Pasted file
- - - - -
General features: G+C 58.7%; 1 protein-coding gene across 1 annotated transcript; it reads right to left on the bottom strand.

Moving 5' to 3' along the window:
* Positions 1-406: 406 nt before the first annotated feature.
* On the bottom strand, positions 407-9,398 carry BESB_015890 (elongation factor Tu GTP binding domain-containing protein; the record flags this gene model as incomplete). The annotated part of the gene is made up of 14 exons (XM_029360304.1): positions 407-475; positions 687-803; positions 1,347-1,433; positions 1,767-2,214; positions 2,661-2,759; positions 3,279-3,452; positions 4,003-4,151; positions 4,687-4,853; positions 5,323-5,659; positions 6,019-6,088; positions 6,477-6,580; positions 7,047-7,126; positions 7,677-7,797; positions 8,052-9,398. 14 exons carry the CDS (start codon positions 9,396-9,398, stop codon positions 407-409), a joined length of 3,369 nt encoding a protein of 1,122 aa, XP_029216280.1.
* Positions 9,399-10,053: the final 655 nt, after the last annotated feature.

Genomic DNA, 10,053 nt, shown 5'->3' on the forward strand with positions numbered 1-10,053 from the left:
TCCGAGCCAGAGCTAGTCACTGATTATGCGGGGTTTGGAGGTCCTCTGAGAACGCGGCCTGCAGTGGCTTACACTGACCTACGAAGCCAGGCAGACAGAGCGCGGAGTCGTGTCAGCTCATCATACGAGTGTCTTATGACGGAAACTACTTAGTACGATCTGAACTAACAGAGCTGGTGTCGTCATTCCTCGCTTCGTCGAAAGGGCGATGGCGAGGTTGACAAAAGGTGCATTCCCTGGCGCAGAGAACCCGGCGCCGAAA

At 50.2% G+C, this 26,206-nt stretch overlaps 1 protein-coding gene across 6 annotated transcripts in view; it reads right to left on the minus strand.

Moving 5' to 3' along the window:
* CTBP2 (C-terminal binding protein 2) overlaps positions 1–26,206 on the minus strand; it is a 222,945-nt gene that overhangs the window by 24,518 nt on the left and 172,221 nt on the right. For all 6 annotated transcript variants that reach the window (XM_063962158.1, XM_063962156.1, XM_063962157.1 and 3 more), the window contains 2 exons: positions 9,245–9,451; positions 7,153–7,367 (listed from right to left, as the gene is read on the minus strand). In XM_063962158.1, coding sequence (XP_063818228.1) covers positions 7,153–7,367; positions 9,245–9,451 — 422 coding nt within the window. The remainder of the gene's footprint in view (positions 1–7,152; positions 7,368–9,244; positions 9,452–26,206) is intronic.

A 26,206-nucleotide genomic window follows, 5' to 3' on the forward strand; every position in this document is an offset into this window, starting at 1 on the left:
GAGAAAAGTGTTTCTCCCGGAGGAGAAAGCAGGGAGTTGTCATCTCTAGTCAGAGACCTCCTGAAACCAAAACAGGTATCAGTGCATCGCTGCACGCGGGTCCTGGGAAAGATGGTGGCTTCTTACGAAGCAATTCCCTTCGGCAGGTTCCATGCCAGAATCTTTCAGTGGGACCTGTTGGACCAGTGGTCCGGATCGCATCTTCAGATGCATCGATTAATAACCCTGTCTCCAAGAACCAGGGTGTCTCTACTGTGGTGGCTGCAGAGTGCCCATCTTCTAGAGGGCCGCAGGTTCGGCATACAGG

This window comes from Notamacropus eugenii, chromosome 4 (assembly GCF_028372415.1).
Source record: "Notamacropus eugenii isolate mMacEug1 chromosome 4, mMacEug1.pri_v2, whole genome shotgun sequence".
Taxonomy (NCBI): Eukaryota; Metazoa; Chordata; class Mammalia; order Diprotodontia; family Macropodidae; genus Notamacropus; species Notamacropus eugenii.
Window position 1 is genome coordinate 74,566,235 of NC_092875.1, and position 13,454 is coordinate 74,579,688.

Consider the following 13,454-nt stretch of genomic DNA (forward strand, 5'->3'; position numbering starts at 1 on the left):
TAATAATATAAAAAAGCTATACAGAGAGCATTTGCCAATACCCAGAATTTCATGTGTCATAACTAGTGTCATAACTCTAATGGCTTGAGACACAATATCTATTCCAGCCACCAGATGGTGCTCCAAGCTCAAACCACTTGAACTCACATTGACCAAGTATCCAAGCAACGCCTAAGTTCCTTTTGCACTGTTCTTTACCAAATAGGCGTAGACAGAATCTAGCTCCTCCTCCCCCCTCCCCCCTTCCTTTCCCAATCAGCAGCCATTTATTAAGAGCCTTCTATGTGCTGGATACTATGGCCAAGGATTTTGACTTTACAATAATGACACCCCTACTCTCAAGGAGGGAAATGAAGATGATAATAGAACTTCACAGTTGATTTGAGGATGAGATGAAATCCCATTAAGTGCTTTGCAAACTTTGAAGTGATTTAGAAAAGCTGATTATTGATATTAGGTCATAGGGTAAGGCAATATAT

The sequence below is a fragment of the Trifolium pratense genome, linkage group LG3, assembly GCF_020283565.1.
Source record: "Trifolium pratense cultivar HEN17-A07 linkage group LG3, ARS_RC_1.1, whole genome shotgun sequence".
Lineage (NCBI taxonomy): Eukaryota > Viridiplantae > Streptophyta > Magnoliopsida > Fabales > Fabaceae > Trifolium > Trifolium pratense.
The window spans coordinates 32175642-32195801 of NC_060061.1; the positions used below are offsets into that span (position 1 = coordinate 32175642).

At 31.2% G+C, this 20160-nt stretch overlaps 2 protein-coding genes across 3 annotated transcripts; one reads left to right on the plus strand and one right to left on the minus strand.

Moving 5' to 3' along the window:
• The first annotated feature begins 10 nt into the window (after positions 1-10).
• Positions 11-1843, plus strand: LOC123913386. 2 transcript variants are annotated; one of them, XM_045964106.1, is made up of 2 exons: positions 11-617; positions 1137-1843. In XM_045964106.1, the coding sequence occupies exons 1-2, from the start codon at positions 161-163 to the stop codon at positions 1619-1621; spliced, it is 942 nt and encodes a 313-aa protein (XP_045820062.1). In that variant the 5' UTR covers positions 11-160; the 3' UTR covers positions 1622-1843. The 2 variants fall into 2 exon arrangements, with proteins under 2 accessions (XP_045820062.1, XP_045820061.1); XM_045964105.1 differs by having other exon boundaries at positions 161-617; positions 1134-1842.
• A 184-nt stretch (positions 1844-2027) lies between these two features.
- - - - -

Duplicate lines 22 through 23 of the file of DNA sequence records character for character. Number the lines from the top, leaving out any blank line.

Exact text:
The window spans coordinates 32175642-32195801 of NC_060061.1; the positions used below are offsets into that span (position 1 = coordinate 32175642).

At 31.2% G+C, this 20160-nt stretch overlaps 2 protein-coding genes across 3 annotated transcripts; one reads left to right on the plus strand and one right to left on the minus strand.